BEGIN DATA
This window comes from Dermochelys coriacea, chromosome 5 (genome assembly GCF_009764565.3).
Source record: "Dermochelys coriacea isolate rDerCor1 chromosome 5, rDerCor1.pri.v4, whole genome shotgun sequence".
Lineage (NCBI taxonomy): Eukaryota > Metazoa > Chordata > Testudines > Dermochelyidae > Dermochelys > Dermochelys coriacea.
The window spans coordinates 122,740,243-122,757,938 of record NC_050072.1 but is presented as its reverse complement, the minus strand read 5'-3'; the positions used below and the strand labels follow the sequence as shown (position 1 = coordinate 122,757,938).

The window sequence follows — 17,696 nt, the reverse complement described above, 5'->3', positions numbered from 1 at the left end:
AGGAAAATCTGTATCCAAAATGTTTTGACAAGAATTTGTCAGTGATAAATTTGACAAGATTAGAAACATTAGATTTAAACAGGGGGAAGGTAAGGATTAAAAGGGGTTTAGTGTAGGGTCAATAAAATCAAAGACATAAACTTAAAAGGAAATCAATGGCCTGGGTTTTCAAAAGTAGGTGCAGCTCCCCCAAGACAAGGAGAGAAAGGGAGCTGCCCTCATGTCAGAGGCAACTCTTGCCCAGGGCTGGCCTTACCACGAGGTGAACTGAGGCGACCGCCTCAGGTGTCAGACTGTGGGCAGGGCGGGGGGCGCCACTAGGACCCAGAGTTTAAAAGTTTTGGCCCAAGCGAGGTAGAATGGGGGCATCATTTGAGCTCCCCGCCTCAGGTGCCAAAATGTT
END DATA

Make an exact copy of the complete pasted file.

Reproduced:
This window comes from Dermochelys coriacea, chromosome 5 (genome assembly GCF_009764565.3).
Source record: "Dermochelys coriacea isolate rDerCor1 chromosome 5, rDerCor1.pri.v4, whole genome shotgun sequence".
Lineage (NCBI taxonomy): Eukaryota > Metazoa > Chordata > Testudines > Dermochelyidae > Dermochelys > Dermochelys coriacea.
The window spans coordinates 122,740,243-122,757,938 of record NC_050072.1 but is presented as its reverse complement, the minus strand read 5'-3'; the positions used below and the strand labels follow the sequence as shown (position 1 = coordinate 122,757,938).

The window sequence follows — 17,696 nt, the reverse complement described above, 5'->3', positions numbered from 1 at the left end:
AGGAAAATCTGTATCCAAAATGTTTTGACAAGAATTTGTCAGTGATAAATTTGACAAGATTAGAAACATTAGATTTAAACAGGGGGAAGGTAAGGATTAAAAGGGGTTTAGTGTAGGGTCAATAAAATCAAAGACATAAACTTAAAAGGAAATCAATGGCCTGGGTTTTCAAAAGTAGGTGCAGCTCCCCCAAGACAAGGAGAGAAAGGGAGCTGCCCTCATGTCAGAGGCAACTCTTGCCCAGGGCTGGCCTTACCACGAGGTGAACTGAGGCGACCGCCTCAGGTGTCAGACTGTGGGCAGGGCGGGGGGCGCCACTAGGACCCAGAGTTTAAAAGTTTTGGCCCAAGCGAGGTAGAATGGGGGCATCATTTGAGCTCCCCGCCTCAGGTGCCAAAATGTT